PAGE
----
Mountain laurel (Kalmia latifolia, Ericaceae) can be found in and around the Appalachian Mountains from Maine through the southeast. This shrub or small tree features thick, leathery, whorled leaves that are evergreen even in relatively cool climates. It’s perhaps best known for its dense clusters of attractive flowers. The fused petals form bell shapes that range in color from white to pink, with dark pink spots on their inner surfaces. This is also a popular ornamental, and numerous cultivars have been bred that feature more richly-colored flowers.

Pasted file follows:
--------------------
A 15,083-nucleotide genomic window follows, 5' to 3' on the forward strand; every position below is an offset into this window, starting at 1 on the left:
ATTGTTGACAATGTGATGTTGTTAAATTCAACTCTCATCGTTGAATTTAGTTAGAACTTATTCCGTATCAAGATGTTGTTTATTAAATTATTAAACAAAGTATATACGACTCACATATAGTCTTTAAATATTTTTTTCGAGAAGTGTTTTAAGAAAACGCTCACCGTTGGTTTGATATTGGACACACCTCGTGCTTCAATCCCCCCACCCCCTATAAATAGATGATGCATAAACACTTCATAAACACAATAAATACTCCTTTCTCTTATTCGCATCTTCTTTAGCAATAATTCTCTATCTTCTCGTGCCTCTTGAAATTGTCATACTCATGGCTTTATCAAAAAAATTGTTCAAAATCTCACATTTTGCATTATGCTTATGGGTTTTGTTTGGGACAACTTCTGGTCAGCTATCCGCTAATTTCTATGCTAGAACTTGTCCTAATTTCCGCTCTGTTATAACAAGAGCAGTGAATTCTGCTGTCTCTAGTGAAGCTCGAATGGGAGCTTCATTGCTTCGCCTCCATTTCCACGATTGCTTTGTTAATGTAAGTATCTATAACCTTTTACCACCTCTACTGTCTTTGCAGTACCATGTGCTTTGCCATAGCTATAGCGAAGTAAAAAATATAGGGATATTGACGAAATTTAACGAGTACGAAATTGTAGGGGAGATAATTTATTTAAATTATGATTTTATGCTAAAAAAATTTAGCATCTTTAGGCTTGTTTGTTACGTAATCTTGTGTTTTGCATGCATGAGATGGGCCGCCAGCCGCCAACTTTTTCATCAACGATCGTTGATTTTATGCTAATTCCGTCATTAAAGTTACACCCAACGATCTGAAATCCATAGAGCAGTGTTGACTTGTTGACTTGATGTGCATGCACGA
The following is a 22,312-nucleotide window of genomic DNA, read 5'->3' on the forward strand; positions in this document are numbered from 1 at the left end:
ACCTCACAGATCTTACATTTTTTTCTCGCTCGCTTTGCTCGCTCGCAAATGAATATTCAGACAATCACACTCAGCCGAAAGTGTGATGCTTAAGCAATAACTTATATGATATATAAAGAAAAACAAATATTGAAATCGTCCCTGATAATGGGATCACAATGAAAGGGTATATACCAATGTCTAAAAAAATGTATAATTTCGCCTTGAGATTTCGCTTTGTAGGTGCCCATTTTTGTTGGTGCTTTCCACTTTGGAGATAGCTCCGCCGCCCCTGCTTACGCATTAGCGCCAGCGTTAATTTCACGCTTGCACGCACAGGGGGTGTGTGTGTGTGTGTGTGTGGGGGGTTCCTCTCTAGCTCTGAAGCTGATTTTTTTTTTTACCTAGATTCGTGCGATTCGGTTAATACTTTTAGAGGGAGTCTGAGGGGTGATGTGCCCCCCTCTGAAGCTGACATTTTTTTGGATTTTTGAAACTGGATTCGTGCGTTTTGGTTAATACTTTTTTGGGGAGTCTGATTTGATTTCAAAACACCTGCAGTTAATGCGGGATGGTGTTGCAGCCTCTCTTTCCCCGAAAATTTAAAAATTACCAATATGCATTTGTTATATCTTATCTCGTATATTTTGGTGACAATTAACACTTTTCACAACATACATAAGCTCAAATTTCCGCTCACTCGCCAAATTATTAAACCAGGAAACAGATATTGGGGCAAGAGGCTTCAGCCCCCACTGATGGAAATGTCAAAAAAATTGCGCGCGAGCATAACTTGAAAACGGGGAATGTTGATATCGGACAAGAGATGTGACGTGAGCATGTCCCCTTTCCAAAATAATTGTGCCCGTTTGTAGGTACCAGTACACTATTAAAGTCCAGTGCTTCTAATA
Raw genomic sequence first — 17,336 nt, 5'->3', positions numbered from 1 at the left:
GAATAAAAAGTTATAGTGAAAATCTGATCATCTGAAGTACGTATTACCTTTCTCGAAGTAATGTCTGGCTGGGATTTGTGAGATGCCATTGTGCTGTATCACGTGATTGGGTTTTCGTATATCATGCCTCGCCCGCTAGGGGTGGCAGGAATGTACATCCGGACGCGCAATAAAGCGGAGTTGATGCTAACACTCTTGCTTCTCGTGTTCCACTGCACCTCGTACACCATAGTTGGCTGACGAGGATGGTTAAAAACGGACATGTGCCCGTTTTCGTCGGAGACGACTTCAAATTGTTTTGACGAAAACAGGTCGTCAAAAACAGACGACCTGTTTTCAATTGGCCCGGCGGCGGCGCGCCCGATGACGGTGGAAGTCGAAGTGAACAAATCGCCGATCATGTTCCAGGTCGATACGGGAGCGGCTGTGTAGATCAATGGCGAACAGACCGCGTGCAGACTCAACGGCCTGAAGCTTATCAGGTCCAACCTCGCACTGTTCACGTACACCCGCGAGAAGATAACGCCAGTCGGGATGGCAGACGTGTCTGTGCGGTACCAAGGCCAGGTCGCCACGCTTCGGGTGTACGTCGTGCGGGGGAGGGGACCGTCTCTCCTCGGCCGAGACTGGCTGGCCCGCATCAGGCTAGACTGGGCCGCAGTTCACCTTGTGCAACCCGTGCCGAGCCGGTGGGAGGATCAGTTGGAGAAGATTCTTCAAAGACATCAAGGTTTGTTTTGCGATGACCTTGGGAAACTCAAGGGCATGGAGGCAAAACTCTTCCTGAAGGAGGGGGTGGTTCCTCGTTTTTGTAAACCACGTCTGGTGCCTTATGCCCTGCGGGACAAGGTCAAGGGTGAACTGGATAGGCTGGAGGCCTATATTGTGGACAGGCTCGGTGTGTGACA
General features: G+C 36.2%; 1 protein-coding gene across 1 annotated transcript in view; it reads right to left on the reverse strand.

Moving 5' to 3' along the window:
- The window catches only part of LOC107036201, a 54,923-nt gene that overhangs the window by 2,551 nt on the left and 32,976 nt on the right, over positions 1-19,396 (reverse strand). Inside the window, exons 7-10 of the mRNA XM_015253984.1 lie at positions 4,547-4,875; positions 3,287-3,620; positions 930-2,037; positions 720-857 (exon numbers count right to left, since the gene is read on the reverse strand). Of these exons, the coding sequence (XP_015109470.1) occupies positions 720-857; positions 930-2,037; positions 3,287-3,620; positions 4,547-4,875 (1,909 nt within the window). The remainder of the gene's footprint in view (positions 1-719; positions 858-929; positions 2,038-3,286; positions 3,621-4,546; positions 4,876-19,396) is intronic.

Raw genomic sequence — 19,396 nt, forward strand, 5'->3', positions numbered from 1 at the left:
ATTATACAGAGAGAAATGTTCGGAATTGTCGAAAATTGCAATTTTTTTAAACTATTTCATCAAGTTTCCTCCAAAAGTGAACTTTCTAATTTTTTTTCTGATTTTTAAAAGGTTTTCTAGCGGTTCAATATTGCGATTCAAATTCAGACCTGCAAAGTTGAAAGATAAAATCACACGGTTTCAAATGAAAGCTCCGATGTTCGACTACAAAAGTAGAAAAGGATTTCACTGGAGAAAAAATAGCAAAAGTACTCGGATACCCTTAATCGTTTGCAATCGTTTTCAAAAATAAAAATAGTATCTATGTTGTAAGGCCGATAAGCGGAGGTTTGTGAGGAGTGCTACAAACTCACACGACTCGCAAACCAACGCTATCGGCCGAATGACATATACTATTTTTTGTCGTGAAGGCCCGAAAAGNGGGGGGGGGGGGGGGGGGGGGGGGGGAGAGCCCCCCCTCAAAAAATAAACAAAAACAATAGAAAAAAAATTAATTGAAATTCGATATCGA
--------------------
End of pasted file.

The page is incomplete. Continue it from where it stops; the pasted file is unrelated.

Mountain laurel is also extremely toxic if ingested. It’s particularly dangerous to foraging livestock, and one of the other common names is “lambkill.” While humans don’t generally go around eating random plants they can still accidentally ingest it. Bees may collect pollen and nectar from mountain laurel and turn it into honey. This honey incorporates the toxic compounds found in the plant, and unwitting humans who consume the honey can be poisoned.